S.L.: The program was started by the Fogarty International Center. I think the first year they started funding it was around 2000 (give or take a year). And the way I became interested in applying – in about may be 1996-1997 a colleague had invited me to collaborate on some research he was doing in Romania. And his field of expertise is international adoption and working with children. He was interested in looking at HIV risk behaviors among street children. Since I do research around HIV risks he asked me to collaborate. So I went over there with him and with some students to conduct this research. The following year we also conducted research looking at what pregnant women in some clinics knew about HIV, what their risk behaviors were. In the process I met a number of physicians who were very concerned about the state of ethics training among medical school students. I applied for a Fulbright that would allow me to teach and do research in Romania. And I was awarded the Fulbright, and so spent four months one year and I think two months the following year teaching research ethics and some methodology courses. It was about that time or shortly after that that the Fogarty International Center issued a request for applications for a training program in bioethics, and specifically in international research ethics. So, together with some people I have met in Romania – and we also had very good relations with colleagues in Nigeria, Uganda and Saint Petersburg – we applied for our initial training program.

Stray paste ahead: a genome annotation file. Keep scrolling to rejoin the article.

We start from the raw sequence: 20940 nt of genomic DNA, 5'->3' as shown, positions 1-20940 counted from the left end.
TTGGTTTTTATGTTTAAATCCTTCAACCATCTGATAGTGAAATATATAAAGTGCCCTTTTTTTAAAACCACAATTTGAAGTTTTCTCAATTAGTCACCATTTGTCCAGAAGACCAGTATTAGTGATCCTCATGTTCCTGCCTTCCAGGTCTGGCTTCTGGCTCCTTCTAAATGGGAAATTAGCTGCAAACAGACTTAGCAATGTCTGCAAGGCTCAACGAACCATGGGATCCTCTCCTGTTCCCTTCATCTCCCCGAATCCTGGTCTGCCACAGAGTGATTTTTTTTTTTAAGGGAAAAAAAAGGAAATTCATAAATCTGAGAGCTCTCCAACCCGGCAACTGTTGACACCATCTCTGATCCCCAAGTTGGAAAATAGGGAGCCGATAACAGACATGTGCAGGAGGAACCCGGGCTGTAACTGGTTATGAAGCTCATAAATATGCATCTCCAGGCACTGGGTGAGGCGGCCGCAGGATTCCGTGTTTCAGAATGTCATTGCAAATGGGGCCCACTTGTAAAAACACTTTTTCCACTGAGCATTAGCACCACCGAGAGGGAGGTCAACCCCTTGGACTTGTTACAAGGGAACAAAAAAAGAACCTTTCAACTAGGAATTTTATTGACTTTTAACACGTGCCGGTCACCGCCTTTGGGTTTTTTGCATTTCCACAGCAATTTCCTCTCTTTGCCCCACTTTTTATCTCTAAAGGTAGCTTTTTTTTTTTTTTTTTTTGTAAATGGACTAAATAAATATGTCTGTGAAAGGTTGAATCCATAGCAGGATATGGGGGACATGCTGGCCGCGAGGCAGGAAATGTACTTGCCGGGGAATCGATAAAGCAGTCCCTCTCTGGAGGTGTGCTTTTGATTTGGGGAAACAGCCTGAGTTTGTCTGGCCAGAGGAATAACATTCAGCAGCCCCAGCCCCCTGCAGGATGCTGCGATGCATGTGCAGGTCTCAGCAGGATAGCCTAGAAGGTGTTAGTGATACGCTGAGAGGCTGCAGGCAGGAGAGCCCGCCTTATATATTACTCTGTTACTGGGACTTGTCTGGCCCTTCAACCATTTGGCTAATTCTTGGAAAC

A.K.: And the Fogarty International Center is a part of NIH, right?
A.K.: Ok. So, it’s been already ten years since the program started, and every year you have around 4 students, right?